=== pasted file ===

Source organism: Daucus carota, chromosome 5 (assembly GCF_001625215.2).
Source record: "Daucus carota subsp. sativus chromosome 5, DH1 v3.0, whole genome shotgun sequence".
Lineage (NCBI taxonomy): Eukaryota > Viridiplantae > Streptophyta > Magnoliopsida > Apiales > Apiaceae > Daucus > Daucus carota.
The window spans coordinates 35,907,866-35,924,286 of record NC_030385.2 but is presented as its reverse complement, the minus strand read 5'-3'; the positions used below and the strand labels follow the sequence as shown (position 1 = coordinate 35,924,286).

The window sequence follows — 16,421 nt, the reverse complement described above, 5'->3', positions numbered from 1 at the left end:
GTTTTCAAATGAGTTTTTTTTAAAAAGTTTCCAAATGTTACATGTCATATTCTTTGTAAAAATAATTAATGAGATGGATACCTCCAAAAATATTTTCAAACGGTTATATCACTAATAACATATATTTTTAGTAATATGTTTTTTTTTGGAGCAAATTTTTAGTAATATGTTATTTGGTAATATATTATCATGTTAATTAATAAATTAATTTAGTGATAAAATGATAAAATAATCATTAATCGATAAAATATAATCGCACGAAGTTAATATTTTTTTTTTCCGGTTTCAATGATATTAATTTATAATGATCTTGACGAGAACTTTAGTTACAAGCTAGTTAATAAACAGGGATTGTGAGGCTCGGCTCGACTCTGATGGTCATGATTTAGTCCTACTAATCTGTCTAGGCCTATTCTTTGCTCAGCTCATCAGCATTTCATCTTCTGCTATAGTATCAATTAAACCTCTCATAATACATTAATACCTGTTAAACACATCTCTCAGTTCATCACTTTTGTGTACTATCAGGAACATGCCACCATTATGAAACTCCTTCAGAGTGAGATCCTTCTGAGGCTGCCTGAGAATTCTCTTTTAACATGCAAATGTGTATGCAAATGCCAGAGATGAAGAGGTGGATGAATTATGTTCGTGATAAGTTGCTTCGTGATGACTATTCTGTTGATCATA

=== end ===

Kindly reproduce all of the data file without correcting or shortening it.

Source organism: Daucus carota, chromosome 5 (assembly GCF_001625215.2).
Source record: "Daucus carota subsp. sativus chromosome 5, DH1 v3.0, whole genome shotgun sequence".
Lineage (NCBI taxonomy): Eukaryota > Viridiplantae > Streptophyta > Magnoliopsida > Apiales > Apiaceae > Daucus > Daucus carota.
The window spans coordinates 35,907,866-35,924,286 of record NC_030385.2 but is presented as its reverse complement, the minus strand read 5'-3'; the positions used below and the strand labels follow the sequence as shown (position 1 = coordinate 35,924,286).

The window sequence follows — 16,421 nt, the reverse complement described above, 5'->3', positions numbered from 1 at the left end:
GTTTTCAAATGAGTTTTTTTTAAAAAGTTTCCAAATGTTACATGTCATATTCTTTGTAAAAATAATTAATGAGATGGATACCTCCAAAAATATTTTCAAACGGTTATATCACTAATAACATATATTTTTAGTAATATGTTTTTTTTTGGAGCAAATTTTTAGTAATATGTTATTTGGTAATATATTATCATGTTAATTAATAAATTAATTTAGTGATAAAATGATAAAATAATCATTAATCGATAAAATATAATCGCACGAAGTTAATATTTTTTTTTTCCGGTTTCAATGATATTAATTTATAATGATCTTGACGAGAACTTTAGTTACAAGCTAGTTAATAAACAGGGATTGTGAGGCTCGGCTCGACTCTGATGGTCATGATTTAGTCCTACTAATCTGTCTAGGCCTATTCTTTGCTCAGCTCATCAGCATTTCATCTTCTGCTATAGTATCAATTAAACCTCTCATAATACATTAATACCTGTTAAACACATCTCTCAGTTCATCACTTTTGTGTACTATCAGGAACATGCCACCATTATGAAACTCCTTCAGAGTGAGATCCTTCTGAGGCTGCCTGAGAATTCTCTTTTAACATGCAAATGTGTATGCAAATGCCAGAGATGAAGAGGTGGATGAATTATGTTCGTGATAAGTTGCTTCGTGATGACTATTCTGTTGATCATA